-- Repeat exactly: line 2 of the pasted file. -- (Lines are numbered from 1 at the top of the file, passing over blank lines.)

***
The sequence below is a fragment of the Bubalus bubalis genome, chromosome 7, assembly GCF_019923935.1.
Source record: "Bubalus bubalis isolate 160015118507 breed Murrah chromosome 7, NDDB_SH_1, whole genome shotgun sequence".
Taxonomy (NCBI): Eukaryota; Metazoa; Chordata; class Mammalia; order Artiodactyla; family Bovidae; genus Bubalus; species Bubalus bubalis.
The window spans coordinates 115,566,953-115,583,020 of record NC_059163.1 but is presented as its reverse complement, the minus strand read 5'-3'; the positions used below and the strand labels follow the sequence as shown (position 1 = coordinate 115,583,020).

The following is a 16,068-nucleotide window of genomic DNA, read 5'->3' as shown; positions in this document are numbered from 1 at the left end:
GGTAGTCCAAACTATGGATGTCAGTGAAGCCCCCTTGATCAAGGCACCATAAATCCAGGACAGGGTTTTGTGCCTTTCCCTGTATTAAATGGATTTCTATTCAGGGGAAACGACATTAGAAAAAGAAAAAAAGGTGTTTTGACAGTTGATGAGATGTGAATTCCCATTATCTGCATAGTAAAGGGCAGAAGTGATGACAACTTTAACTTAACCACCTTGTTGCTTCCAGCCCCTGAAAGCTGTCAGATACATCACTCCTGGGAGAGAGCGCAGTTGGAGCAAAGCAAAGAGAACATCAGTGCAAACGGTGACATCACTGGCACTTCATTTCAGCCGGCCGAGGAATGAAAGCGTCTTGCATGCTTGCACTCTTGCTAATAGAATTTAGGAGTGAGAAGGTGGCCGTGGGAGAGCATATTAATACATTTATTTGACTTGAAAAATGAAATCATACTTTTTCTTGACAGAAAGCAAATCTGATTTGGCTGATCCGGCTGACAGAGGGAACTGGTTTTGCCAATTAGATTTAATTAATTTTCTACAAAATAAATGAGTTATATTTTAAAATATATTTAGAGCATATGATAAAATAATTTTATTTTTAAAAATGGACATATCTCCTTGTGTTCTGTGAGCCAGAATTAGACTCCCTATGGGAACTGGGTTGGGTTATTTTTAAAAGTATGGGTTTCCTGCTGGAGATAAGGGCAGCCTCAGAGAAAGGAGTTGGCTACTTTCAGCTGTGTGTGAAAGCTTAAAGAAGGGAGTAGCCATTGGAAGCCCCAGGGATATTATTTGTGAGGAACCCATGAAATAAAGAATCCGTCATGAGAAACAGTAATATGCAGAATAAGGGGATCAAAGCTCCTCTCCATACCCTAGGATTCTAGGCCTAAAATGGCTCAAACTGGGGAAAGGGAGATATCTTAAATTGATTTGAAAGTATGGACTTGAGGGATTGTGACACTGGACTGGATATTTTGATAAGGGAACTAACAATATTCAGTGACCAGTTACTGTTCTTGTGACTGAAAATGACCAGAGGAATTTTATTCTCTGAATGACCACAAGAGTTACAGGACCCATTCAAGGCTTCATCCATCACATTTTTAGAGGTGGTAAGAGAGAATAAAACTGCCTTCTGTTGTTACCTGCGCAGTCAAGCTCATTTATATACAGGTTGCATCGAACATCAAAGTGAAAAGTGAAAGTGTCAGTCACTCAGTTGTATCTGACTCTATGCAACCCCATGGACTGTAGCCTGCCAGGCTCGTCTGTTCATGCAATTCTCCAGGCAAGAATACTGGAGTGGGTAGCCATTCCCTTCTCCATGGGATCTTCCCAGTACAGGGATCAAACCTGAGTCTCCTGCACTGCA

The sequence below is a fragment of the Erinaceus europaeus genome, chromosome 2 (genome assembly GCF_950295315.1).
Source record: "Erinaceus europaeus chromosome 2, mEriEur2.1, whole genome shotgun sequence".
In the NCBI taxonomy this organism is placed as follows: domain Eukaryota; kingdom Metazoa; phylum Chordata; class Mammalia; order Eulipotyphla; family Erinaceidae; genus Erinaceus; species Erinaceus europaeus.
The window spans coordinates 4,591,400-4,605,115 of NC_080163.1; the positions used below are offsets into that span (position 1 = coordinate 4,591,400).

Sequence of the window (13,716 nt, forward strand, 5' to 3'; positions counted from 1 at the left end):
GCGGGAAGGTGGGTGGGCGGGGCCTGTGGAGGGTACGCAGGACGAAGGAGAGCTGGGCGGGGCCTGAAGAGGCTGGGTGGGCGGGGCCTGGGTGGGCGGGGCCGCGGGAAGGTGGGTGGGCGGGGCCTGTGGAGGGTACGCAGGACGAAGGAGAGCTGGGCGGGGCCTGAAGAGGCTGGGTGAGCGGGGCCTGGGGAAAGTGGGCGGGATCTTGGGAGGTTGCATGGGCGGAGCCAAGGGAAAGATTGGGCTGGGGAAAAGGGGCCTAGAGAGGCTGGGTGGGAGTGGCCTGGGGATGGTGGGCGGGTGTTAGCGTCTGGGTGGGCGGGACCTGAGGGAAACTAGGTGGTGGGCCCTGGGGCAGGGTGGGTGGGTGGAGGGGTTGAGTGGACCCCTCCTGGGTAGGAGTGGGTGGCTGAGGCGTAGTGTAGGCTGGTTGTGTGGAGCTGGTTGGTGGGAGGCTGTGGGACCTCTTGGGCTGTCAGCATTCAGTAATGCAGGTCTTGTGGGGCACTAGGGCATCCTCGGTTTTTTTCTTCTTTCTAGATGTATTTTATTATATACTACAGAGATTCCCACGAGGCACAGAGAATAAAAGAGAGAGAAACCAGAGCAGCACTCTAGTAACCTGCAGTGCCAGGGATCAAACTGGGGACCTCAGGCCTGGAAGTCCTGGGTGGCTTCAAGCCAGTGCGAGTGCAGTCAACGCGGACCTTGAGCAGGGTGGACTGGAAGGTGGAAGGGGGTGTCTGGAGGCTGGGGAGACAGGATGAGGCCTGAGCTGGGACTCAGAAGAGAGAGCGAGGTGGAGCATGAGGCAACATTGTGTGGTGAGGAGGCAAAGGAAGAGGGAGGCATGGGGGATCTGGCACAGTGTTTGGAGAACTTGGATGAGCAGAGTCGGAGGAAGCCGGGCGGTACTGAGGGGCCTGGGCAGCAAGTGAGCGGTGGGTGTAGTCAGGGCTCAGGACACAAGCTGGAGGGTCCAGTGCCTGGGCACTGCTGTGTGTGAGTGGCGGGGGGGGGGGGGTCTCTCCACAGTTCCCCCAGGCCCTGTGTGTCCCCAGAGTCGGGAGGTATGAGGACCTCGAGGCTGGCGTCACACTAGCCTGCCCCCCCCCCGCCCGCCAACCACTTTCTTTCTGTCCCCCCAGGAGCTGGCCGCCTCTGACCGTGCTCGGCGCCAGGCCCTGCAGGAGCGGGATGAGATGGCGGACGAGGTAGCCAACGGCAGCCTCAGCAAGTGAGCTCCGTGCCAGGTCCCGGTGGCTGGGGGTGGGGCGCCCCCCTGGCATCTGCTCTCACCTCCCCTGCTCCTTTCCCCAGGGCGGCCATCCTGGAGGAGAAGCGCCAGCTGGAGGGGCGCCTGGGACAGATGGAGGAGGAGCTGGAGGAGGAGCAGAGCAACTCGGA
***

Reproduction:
Source record: "Bubalus bubalis isolate 160015118507 breed Murrah chromosome 7, NDDB_SH_1, whole genome shotgun sequence".